Seeing our Island through the lens of race does not bode well
April 21, 2013
As expected, the letter submitted by a teenaged Bermudian triggered the trip wire that seems to be an obsession of so many of our citizenry when it comes to the white hot (pardon the pun) issue of race in our country.
The writer spoke to the behaviour of some Bermudians at a protest on the grounds of the House of Assembly and the egregious and disrespectful behavior towards a Cabinet Minister and the Premier. The writer was correct in the assessment of bad conduct and disregard for the office of Government leadership.
What transpired was a robust demonstration of the right of the people to express dissatisfaction with an utterance deemed to be unacceptable and insulting to a segment of the electorate who found the sentiments offensive.
The protesters were Bermudians who, in the main, happened to be black and, by what we could witness on the TV news, very angry. This is not unusual at all in democracies everywhere. There was no shame in any of the group assembled being black at all.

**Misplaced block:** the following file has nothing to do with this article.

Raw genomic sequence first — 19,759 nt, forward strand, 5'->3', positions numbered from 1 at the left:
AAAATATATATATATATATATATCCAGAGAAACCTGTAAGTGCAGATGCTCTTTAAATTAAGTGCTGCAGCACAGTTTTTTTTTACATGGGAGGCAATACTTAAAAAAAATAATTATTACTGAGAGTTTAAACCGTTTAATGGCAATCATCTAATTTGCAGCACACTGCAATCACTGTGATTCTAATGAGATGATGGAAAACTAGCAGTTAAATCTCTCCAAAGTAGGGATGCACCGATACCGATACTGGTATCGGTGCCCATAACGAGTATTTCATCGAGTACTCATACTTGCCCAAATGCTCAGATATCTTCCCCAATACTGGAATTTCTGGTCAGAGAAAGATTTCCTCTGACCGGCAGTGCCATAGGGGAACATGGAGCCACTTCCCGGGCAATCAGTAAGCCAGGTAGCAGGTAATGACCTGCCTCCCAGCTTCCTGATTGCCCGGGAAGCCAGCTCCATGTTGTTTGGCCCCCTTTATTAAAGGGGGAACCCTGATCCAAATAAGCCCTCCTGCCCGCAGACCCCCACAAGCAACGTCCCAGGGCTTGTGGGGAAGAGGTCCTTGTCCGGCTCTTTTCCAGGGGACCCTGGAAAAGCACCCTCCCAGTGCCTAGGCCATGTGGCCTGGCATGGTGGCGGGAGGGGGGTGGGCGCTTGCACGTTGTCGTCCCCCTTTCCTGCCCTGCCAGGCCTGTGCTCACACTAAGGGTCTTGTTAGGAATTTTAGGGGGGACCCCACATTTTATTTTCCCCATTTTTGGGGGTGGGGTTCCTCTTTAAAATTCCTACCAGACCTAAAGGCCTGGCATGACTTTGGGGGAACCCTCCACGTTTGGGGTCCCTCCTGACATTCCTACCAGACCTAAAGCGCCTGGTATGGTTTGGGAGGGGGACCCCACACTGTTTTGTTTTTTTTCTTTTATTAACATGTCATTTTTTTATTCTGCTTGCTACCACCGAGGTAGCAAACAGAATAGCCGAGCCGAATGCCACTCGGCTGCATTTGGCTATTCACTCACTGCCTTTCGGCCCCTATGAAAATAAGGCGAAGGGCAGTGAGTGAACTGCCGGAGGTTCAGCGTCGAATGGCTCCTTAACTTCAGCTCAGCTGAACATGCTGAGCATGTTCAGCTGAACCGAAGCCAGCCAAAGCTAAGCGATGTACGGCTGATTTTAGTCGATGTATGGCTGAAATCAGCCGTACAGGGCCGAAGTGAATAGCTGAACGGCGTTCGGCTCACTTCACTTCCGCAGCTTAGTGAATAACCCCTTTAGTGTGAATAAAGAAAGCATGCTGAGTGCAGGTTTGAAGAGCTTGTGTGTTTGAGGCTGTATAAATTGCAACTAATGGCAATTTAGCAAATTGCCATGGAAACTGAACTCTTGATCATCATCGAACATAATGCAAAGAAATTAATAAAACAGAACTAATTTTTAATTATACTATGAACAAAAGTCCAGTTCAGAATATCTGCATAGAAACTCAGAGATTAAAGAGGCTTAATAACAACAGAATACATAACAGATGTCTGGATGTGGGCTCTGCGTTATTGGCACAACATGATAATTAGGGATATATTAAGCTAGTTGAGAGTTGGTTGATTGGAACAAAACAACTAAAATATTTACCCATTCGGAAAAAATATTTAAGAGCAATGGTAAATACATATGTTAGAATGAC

Premier Ewart Brown certainly received his share of repudiation and insults by white and black Bermudians in similar protests and this was equally unacceptable. The denunciation of Premier Brown by some of our white citizens was of particular note, and no call of shame for being white.
What is interesting though is this, that some Bemudians feel being called xenophobic is the ultimate insult, really? This is not an endorsement of the statement, but the reaction is incredible when considering the following - we had to mislead you, we don’t care what you think and they make me sick.
Questions could be dismissed by a previous Premier as plantation questions and therefore unworthy of a response to the electorate. Mr Acting Editor, no offence was taken and no protest at all and no loud call for an apology, but a stout defence of these outrageous remarks by supporters.
Now, our teenaged writer is to be commended for such a keen interest in politics and it is encouraging. This is clearly what we want to see from the next generation, but it is always about people behaving badly and not skin colour.
This young Bermudian, however, does make a salient point as to the example of what should be expected from adults in an very emotional and strident political environment.
Let’s do more to encourage the next generation to take on the mantle in future leadership of a Bermuda that belongs to them. Seeing our country only through the lens of race does not bode well going forward. One people, one Bermuda. God bless us all.
WAYNE B SCOTT
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